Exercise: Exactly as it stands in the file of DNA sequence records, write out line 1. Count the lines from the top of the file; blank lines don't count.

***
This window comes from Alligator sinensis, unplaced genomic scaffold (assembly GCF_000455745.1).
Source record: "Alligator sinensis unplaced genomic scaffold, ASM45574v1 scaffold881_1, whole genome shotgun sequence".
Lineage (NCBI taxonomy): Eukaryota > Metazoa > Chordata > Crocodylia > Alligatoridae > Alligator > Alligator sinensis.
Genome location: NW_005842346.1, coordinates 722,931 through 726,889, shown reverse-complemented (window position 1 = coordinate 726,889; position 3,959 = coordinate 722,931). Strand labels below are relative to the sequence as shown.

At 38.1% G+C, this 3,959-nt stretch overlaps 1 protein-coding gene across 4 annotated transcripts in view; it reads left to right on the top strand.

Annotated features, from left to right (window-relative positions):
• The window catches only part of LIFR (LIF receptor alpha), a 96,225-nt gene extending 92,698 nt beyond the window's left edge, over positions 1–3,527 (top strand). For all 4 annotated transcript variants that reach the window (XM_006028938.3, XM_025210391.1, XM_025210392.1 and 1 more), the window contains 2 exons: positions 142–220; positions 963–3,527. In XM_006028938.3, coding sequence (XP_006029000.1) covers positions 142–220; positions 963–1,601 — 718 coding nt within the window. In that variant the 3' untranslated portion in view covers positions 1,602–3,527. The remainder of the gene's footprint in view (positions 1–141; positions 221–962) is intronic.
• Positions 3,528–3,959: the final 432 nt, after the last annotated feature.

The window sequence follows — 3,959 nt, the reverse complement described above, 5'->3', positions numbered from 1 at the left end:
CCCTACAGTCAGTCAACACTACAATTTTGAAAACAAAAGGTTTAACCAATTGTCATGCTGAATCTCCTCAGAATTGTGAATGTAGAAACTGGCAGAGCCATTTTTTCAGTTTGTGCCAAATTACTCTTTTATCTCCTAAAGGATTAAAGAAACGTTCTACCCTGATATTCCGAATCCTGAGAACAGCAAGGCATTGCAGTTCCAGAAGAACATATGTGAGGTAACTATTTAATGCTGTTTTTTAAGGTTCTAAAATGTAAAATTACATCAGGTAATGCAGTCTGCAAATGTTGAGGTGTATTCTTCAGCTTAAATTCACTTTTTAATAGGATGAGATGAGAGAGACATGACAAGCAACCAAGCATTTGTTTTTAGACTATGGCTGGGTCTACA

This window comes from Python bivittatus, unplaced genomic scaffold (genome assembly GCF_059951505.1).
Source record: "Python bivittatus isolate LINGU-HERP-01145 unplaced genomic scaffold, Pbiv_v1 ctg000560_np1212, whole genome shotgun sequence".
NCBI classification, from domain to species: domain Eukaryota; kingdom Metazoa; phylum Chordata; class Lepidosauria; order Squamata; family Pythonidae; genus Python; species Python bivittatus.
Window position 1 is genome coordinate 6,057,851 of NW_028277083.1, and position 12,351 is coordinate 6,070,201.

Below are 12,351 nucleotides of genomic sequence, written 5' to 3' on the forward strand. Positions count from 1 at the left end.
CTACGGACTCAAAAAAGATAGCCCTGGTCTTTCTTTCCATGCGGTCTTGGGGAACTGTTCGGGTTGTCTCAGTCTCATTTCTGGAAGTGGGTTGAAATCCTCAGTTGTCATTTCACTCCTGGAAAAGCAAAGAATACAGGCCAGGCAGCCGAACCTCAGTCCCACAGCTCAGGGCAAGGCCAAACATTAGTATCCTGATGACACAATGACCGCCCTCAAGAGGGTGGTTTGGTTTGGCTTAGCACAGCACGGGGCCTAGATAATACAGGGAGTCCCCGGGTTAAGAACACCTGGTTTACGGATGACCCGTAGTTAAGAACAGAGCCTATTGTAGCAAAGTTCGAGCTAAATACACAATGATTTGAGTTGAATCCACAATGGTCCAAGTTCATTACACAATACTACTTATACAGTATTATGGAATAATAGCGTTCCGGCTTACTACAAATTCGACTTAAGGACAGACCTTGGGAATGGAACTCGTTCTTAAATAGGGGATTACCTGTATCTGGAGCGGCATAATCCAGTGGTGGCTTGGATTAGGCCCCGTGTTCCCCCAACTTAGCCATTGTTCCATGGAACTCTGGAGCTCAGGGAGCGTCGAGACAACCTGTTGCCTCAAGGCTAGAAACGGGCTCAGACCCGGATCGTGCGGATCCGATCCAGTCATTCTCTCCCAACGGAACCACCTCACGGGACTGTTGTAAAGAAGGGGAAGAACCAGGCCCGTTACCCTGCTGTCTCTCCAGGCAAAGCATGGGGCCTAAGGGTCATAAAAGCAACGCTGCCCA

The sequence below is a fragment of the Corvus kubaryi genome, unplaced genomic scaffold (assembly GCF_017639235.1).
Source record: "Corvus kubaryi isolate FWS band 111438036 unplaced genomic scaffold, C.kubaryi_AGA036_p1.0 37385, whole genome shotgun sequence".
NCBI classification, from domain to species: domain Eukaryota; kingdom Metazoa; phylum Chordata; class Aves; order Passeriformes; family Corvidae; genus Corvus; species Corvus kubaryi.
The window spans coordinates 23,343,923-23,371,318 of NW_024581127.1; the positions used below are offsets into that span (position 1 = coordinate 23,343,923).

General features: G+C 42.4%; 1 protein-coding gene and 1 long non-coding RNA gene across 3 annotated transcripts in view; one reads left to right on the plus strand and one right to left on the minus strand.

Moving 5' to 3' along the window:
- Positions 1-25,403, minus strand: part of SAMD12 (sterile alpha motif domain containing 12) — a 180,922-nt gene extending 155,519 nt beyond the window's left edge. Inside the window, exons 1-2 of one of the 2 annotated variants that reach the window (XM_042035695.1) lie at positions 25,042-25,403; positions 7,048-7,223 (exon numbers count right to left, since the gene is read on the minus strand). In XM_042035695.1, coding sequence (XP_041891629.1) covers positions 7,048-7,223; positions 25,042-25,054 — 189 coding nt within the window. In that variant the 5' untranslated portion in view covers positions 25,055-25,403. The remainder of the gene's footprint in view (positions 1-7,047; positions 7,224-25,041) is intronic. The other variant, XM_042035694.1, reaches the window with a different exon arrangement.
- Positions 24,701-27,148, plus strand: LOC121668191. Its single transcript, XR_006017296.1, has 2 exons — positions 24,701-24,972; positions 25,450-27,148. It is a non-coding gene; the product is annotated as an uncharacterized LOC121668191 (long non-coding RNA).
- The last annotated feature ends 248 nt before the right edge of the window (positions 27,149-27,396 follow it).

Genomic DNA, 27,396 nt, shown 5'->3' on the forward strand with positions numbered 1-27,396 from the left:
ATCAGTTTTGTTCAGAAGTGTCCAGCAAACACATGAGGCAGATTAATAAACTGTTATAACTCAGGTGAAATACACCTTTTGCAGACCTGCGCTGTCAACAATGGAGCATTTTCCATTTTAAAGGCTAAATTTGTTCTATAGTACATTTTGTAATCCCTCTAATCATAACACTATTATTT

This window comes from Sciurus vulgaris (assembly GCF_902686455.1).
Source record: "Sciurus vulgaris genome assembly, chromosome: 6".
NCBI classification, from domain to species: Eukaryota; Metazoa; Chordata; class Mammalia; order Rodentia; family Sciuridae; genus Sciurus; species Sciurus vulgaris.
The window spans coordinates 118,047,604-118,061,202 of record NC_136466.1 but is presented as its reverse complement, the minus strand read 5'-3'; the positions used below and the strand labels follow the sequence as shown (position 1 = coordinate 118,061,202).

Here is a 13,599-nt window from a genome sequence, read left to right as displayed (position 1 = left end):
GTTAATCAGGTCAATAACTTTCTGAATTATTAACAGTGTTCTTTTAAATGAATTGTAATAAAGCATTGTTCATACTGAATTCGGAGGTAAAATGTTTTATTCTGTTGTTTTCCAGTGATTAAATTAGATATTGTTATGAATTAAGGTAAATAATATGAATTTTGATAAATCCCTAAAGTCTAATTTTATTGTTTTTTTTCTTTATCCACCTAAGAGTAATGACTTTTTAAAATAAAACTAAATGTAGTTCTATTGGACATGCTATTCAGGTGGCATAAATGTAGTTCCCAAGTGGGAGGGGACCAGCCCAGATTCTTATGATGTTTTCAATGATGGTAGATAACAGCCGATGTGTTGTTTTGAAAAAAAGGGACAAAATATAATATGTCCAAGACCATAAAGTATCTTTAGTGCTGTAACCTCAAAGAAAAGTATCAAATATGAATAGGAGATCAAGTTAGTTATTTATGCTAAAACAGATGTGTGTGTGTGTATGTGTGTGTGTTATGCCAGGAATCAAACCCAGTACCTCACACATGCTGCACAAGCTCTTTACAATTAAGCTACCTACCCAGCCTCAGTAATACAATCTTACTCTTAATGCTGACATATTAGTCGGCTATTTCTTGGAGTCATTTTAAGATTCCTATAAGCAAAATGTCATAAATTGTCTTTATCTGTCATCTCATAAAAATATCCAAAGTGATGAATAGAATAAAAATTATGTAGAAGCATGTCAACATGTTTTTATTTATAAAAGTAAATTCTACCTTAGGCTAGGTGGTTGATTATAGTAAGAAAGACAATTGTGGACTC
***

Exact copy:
This window comes from Alligator sinensis, unplaced genomic scaffold (assembly GCF_000455745.1).